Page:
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“A Jewel” Surprisingly, in its 27 years, This Old House had never before filmed a project in the nation’s capital. They’d also never selected a house without knowing who would be living in it. Just before filming wrapped, the house was sold to a couple who came to the U.S. from El Salvador and had been living, with their four children, in cramped quarters. This Old House producer Deborah Hood, who chose the house for the show, recalls that the family came by to see the house on the day of the final taping. “They were overwhelmed,” she said. “So were we.”

“Genell had a great vision for the house,” continued Hood. “She saw that it could be dramatic, and she was absolutely right. It is a jewel.” Fernando Lemos of Mi Casa has completed about a half-dozen projects with Anderson. He adds, “Above all, [Genell] believes that low-income people should not have to have boring houses.”


By John Droutsas3

The number of claims launched against design firms for alleged violations of the federal Fair Housing Act and Americans with Disabilities Act are on the rise. To lessen the chance of becoming the next target of a claim related to these acts, there are some basic design requirements pursuant to the Fair Housing Act (FHA) and Americans with Disabilities Act (ADA) that design professionals should know. Design professionals also need to be savvy about the nature of claims asserted under the acts, and how to avoid these types of claims.

As an initial matter, the FHA requires disability-related access and usability for apartments and condominiums constructed after March 13, 1991. There are no requirements for renovation of multi-family residential units built before that date.

Design professionals should be aware of the following seven basic design requirements under the FHA:

  • 1.

    At least one accessible building entrance off of an accessible entry route is required.

  • 2.

    Public and common use areas must be accessible and usable.

  • 3.

    Doors must have a minimum of 32 inches wide clearance to allow for wheel chairs to enter.

  • 4.

    There must be an accessible route with a minimum of 36 inches wide leading to a covered unit within the covered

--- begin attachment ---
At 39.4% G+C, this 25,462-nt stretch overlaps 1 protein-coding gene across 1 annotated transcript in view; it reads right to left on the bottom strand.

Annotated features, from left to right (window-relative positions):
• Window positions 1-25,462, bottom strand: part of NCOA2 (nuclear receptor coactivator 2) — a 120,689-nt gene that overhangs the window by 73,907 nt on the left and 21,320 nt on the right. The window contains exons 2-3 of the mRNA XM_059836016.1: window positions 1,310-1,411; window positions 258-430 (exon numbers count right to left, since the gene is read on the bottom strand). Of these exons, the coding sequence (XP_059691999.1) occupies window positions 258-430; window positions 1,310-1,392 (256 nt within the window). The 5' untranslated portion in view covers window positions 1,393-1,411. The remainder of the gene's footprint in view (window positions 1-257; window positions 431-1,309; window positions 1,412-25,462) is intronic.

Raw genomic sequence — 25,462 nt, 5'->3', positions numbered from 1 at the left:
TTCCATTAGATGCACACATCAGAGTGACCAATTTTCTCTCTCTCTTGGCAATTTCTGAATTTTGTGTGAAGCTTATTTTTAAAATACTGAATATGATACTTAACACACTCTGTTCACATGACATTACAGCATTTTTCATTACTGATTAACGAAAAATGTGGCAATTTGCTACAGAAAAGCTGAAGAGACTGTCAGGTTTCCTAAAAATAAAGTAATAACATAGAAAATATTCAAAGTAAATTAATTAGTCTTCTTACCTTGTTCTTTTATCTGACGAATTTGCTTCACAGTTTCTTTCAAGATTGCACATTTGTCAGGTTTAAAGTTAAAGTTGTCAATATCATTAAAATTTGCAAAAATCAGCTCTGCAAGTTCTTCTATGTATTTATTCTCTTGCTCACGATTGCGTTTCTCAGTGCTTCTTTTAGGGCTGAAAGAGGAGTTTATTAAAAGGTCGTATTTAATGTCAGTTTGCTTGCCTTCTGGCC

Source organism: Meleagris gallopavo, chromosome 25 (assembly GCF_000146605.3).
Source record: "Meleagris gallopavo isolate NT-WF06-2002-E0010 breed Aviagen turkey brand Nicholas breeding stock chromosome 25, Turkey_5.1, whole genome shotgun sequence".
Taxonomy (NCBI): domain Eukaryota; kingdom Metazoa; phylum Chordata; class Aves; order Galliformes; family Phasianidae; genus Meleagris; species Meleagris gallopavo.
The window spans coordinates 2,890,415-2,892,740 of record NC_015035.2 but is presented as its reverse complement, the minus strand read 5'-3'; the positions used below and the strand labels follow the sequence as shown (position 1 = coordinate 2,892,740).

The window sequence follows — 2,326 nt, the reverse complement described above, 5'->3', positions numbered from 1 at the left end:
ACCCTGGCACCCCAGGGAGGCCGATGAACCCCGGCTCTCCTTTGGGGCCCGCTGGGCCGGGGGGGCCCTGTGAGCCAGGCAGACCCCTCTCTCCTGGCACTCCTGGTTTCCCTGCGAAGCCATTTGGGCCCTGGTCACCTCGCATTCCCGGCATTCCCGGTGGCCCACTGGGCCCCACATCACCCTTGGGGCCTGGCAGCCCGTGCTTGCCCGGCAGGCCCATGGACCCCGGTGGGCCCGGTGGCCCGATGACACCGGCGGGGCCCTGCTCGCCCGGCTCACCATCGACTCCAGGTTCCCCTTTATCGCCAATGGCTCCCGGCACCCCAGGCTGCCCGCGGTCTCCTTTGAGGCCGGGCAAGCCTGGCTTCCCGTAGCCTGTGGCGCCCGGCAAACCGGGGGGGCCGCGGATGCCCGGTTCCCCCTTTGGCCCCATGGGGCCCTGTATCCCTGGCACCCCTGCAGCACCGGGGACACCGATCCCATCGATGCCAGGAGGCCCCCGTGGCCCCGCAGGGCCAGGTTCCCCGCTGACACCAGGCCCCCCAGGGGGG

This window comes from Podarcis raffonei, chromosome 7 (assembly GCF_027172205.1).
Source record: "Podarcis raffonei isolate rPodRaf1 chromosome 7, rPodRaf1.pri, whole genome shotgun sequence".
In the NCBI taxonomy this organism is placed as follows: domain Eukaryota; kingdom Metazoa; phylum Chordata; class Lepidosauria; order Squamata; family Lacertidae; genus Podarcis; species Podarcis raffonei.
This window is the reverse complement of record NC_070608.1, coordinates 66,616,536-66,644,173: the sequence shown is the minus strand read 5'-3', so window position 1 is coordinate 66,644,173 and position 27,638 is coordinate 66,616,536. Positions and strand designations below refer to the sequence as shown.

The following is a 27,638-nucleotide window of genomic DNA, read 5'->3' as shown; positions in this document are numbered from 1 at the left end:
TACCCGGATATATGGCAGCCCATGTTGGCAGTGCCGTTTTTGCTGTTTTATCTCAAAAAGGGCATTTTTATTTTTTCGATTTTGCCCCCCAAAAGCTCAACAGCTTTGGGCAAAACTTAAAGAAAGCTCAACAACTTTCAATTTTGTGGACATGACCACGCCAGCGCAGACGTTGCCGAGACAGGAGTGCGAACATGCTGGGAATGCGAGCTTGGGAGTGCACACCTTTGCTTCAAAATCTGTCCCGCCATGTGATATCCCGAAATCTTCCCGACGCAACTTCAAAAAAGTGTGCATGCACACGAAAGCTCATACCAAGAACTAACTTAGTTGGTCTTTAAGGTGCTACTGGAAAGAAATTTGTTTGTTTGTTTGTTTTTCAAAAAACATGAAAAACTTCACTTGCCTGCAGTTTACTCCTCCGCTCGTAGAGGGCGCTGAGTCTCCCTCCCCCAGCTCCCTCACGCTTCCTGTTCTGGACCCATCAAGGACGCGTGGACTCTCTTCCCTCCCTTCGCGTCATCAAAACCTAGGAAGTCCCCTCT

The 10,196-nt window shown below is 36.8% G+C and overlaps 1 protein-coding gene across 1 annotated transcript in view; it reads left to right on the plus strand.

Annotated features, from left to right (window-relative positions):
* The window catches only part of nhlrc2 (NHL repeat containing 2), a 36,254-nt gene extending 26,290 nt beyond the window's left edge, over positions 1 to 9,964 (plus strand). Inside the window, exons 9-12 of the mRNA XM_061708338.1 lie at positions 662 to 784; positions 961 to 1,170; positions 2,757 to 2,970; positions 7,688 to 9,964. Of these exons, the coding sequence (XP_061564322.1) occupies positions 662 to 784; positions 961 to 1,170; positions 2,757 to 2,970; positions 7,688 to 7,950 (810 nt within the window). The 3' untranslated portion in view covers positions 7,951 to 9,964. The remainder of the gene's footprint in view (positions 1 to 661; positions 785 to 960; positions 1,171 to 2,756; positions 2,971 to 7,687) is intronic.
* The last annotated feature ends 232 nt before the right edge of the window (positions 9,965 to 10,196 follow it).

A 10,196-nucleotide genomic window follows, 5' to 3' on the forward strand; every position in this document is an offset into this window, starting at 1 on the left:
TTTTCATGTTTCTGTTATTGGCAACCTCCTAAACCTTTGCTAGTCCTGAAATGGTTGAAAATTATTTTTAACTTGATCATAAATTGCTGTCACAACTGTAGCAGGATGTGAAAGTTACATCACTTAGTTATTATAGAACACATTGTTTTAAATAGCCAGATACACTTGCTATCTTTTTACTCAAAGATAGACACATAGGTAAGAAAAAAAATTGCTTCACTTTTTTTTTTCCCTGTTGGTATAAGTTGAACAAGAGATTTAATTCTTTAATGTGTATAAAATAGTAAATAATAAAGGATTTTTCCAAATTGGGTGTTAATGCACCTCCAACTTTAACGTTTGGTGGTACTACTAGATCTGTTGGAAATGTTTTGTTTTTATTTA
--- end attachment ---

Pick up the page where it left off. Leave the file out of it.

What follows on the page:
• 5.

    Environmental control switches must be located no more than 48 inches high and must be otherwise accessible.

  • 6.

    Re-enforced walls and grab bars may be required in bathrooms.

  • 7.

    Clearances in bathrooms and kitchens must be a minimum of 32 inches.

These design requirements apply to all units in buildings containing four or more units if the building has one or more elevators; elevators are required if the building is three stories or higher. Otherwise the requirements apply only to ground floor units on buildings containing more than four units but having no elevators.

The ADA mandates equal access for disabled persons in all public accommodations – restaurants, hotels, retail stores, public buildings, theaters and professional offices. As of January 26, 1992, access design requirements as described under the FHA above apply to such public buildings.

The ADA requires that all new construction of “places of public accommodation,” as well as "commercial facilities" such as office buildings be accessible. Elevators are generally not required in facilities with less than three stories or with fewer than 3,000 square feet per floor, unless the building is a shopping center, mall, a professional office of a health care provider, a terminal, depot, or other public transit station, or an airport passenger terminal.

Alterations that could affect the usability of a facility must be made in an accessible manner to the maximum extent feasible. For example, if during renovations a doorway is being relocated, the new doorway must be wide enough to meet the new construction standard for accessibility. When alterations are made to a primary function area, such as the lobby of a bank or the dining area of a cafeteria, an accessible path of travel to the altered area must also be provided. The

3 John Droutsas is a specialty claims attorney with Travelers’ Architects and Engineers Walnut Creek, CA, claim office 5

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